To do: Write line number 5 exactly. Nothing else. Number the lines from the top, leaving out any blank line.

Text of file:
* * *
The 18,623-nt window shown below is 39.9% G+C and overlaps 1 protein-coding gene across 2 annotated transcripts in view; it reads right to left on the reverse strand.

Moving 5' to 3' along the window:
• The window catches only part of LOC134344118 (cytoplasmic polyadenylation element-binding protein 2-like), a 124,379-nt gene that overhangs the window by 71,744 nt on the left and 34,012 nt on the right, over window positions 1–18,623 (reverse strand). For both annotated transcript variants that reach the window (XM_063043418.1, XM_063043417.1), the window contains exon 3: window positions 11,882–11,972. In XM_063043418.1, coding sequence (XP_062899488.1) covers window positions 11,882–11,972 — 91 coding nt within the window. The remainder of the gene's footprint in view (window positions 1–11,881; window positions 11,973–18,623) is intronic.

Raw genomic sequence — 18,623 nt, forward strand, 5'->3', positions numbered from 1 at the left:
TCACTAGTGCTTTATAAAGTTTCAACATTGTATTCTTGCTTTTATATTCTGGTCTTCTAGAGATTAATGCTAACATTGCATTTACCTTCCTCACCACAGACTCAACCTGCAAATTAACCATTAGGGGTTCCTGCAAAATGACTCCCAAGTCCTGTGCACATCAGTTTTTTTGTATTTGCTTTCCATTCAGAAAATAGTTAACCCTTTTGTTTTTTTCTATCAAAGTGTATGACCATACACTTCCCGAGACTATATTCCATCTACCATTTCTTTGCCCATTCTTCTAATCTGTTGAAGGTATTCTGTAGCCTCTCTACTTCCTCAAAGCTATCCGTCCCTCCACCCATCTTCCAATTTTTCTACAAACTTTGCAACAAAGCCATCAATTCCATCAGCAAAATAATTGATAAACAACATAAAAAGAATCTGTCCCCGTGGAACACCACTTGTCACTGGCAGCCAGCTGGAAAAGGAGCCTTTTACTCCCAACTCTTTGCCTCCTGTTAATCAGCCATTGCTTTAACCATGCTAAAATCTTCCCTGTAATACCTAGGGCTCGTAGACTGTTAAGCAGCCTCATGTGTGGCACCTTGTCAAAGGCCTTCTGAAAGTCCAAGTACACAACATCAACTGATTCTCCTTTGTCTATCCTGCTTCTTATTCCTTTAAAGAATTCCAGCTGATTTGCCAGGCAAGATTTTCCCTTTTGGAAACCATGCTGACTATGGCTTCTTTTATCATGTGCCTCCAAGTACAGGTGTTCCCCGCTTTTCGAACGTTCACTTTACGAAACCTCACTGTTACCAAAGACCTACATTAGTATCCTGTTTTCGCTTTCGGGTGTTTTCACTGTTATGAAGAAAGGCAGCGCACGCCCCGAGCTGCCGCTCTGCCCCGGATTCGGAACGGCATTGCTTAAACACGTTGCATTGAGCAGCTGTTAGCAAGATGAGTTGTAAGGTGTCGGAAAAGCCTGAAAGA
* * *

TCACTAGTGCTTTATAAAGTTTCAACATTGTATTCTTGCTTTTATATTCTGGTCTTCTAGAGATTAATGCTAACATTGCATTTACCTTCCTCACCACAGACTCAACCTGCAAATTAACCATTAGGGGTTCCTGCAAAATGACTCCCAAGTCCTGTGCACATCAGTTTTTTTGTATTTGCTTTCCATTCAGAAAATAGTTAACCCTTTTGTTTTTTTCTATCAAAGTGTATGACCATACACTTCCCGAGACTATATTCCATCTACCATTTCTTTGCCCATTCTTCTAATCTGTTGAAGGTATTCTGTAGCCTCTCTACTTCCTCAAAGCTATCCGTCCCTCCACCCATCTTCCAATTTTTCTACAAACTTTGCAACAAAGCCATCAATTCCATCAGCAAAATAATTGATAAACAACATAAAAAGAATCTGTCCCCGTGGAACACCACTTGTCACTGGCAGCCAGCTGGAAAAGGAGCCTTTTACTCCCAACTCTTTGCCTCCTGTTAATCAGCCATTGCTTTAACCATGCTAAAATCTTCCCTGTAATACCTAGGGCTCGTAGACTGTTAAGCAGCCTCATGTGTGGCACCTTGTCAAAGGCCTTCTGAAAGTCCAAGTACACAACATCAACTGATTCTCCTTTGTCTATCCTGCTTCTTATTCCTTTAAAGAATTCCAGCTGATTTGCCAGGCAAGATTTTCCCTTTTGGAAACCATGCTGACTATGGCTTCTTTTATCATGTGCCTCCAAGTACAGGTGTTCCCCGCTTTTCGAACGTTCACTTTACGAAACCTCACTGTTACCAAAGACCTACATTAGTATCCTGTTTTCGCTTTCGGGTGTTTTCACTGTTATGAAGAAAGGCAGCGCACGCCCCGAGCTGCCGCTCTGCCCCGGATTCGGAACGGCATTGCTTAAACACGTTGCATTGAGCAGCTGTTAGCAAGATGAGTTGTAAGGTGTCGGAAAAGCCTGAAAGA